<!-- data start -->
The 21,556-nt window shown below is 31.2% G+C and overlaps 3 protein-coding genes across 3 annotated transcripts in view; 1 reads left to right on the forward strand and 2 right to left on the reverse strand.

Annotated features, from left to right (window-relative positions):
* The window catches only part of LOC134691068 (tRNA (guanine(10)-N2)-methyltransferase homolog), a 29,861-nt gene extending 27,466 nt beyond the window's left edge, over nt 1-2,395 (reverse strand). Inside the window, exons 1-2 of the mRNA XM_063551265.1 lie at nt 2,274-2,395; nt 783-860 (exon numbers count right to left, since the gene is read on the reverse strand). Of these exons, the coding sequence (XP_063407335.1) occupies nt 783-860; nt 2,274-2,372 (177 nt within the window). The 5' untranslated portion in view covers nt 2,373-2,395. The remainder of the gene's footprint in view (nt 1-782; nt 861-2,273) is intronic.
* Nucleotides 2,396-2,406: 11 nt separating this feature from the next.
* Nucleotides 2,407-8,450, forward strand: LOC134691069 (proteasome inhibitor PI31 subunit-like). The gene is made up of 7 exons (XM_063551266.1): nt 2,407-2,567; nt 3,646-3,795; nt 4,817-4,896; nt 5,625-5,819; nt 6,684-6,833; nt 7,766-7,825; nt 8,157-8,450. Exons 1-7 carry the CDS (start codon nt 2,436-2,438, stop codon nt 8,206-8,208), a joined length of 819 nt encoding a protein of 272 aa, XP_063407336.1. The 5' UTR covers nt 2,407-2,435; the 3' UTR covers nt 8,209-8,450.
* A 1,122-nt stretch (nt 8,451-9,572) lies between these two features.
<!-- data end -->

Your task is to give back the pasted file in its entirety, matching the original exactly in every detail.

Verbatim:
The 21,556-nt window shown below is 31.2% G+C and overlaps 3 protein-coding genes across 3 annotated transcripts in view; 1 reads left to right on the forward strand and 2 right to left on the reverse strand.

Annotated features, from left to right (window-relative positions):
* The window catches only part of LOC134691068 (tRNA (guanine(10)-N2)-methyltransferase homolog), a 29,861-nt gene extending 27,466 nt beyond the window's left edge, over nt 1-2,395 (reverse strand). Inside the window, exons 1-2 of the mRNA XM_063551265.1 lie at nt 2,274-2,395; nt 783-860 (exon numbers count right to left, since the gene is read on the reverse strand). Of these exons, the coding sequence (XP_063407335.1) occupies nt 783-860; nt 2,274-2,372 (177 nt within the window). The 5' untranslated portion in view covers nt 2,373-2,395. The remainder of the gene's footprint in view (nt 1-782; nt 861-2,273) is intronic.
* Nucleotides 2,396-2,406: 11 nt separating this feature from the next.
* Nucleotides 2,407-8,450, forward strand: LOC134691069 (proteasome inhibitor PI31 subunit-like). The gene is made up of 7 exons (XM_063551266.1): nt 2,407-2,567; nt 3,646-3,795; nt 4,817-4,896; nt 5,625-5,819; nt 6,684-6,833; nt 7,766-7,825; nt 8,157-8,450. Exons 1-7 carry the CDS (start codon nt 2,436-2,438, stop codon nt 8,206-8,208), a joined length of 819 nt encoding a protein of 272 aa, XP_063407336.1. The 5' UTR covers nt 2,407-2,435; the 3' UTR covers nt 8,209-8,450.
* A 1,122-nt stretch (nt 8,451-9,572) lies between these two features.